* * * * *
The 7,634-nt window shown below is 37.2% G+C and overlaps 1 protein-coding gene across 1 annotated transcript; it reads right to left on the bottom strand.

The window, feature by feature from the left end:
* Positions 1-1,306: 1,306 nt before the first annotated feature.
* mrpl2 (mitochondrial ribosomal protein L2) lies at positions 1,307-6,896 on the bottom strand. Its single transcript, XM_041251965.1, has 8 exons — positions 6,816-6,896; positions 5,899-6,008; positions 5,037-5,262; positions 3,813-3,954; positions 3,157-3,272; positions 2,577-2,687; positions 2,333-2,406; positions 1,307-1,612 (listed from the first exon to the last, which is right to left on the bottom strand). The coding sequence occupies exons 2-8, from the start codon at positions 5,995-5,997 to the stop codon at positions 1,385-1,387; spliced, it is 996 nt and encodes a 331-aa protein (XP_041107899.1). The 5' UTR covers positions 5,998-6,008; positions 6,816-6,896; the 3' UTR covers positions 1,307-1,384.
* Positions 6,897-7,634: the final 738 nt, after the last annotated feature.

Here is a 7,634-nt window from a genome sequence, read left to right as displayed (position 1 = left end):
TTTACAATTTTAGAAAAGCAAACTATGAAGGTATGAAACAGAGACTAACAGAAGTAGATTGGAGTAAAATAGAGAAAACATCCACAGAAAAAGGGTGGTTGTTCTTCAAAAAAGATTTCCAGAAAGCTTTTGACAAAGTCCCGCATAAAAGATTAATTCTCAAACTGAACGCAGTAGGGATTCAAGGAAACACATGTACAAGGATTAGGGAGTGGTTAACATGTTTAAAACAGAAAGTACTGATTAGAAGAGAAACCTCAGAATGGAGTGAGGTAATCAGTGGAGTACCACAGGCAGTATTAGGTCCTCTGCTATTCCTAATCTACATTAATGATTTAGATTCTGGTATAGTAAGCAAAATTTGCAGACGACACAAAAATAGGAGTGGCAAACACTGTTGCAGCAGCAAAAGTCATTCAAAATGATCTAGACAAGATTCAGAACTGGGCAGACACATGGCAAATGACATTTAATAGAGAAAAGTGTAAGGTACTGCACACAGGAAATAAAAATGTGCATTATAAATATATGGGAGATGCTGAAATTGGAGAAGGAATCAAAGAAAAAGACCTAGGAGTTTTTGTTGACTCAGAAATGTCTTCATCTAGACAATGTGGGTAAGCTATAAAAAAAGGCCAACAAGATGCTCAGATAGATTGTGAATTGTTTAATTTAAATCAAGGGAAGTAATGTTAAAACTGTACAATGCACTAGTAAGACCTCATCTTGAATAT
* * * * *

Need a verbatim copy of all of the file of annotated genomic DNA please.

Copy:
The 7,634-nt window shown below is 37.2% G+C and overlaps 1 protein-coding gene across 1 annotated transcript; it reads right to left on the bottom strand.

The window, feature by feature from the left end:
* Positions 1-1,306: 1,306 nt before the first annotated feature.
* mrpl2 (mitochondrial ribosomal protein L2) lies at positions 1,307-6,896 on the bottom strand. Its single transcript, XM_041251965.1, has 8 exons — positions 6,816-6,896; positions 5,899-6,008; positions 5,037-5,262; positions 3,813-3,954; positions 3,157-3,272; positions 2,577-2,687; positions 2,333-2,406; positions 1,307-1,612 (listed from the first exon to the last, which is right to left on the bottom strand). The coding sequence occupies exons 2-8, from the start codon at positions 5,995-5,997 to the stop codon at positions 1,385-1,387; spliced, it is 996 nt and encodes a 331-aa protein (XP_041107899.1). The 5' UTR covers positions 5,998-6,008; positions 6,816-6,896; the 3' UTR covers positions 1,307-1,384.
* Positions 6,897-7,634: the final 738 nt, after the last annotated feature.

Here is a 7,634-nt window from a genome sequence, read left to right as displayed (position 1 = left end):
TTTACAATTTTAGAAAAGCAAACTATGAAGGTATGAAACAGAGACTAACAGAAGTAGATTGGAGTAAAATAGAGAAAACATCCACAGAAAAAGGGTGGTTGTTCTTCAAAAAAGATTTCCAGAAAGCTTTTGACAAAGTCCCGCATAAAAGATTAATTCTCAAACTGAACGCAGTAGGGATTCAAGGAAACACATGTACAAGGATTAGGGAGTGGTTAACATGTTTAAAACAGAAAGTACTGATTAGAAGAGAAACCTCAGAATGGAGTGAGGTAATCAGTGGAGTACCACAGGCAGTATTAGGTCCTCTGCTATTCCTAATCTACATTAATGATTTAGATTCTGGTATAGTAAGCAAAATTTGCAGACGACACAAAAATAGGAGTGGCAAACACTGTTGCAGCAGCAAAAGTCATTCAAAATGATCTAGACAAGATTCAGAACTGGGCAGACACATGGCAAATGACATTTAATAGAGAAAAGTGTAAGGTACTGCACACAGGAAATAAAAATGTGCATTATAAATATATGGGAGATGCTGAAATTGGAGAAGGAATCAAAGAAAAAGACCTAGGAGTTTTTGTTGACTCAGAAATGTCTTCATCTAGACAATGTGGGTAAGCTATAAAAAAAGGCCAACAAGATGCTCAGATAGATTGTGAATTGTTTAATTTAAATCAAGGGAAGTAATGTTAAAACTGTACAATGCACTAGTAAGACCTCATCTTGAATAT